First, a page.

As I discussed in part 1 of this series (a link to part 1 is at end of this article), data queues offer a brilliant method of program-to-program communication. The Distributed Data Management (DDM) type of data queues offer a way to extend this capacity to include system-to-system communication.
In the past, DDM data queues, originally based on the SNA facility, were often challenging to configure, especially as TCP/IP became the preferred communication protocol. But with the introduction of relational database (RDB)–based identification of a remote system, this challenge was dramatically reduced.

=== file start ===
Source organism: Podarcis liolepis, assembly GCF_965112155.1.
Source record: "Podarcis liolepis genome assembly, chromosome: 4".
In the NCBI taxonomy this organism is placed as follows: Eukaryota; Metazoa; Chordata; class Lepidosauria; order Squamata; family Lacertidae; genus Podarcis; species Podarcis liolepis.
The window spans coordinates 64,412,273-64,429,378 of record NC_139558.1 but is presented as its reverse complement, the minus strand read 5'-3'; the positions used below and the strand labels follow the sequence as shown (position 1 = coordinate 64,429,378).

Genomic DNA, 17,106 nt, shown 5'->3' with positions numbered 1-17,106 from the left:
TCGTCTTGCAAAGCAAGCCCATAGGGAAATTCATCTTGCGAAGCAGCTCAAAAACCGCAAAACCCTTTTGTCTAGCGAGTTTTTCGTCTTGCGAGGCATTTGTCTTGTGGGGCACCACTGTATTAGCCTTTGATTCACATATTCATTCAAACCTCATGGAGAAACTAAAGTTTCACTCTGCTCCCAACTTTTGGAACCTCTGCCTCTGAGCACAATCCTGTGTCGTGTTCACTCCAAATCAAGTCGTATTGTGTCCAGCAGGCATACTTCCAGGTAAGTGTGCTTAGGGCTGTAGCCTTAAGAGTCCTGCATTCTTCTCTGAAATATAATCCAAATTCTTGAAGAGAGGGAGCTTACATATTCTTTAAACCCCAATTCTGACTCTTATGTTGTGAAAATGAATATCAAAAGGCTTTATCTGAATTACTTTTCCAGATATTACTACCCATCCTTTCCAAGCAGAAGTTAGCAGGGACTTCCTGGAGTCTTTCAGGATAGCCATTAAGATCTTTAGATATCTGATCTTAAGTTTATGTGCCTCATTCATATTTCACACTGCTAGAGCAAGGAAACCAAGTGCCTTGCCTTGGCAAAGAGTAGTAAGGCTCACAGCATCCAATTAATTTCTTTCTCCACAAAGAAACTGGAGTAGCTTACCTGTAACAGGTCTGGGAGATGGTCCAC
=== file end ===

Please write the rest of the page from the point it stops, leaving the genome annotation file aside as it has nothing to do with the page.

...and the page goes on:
In this article, I discuss DDM data queues, and I also add to my collection of “missing” data queue CL commands, presenting the Copy Data Queue Description (CPYDTAQD) command.
Let’s start with DDM data queues. DDM data queues offer a convenient way to let two applications on different System i computers communicate with each other.
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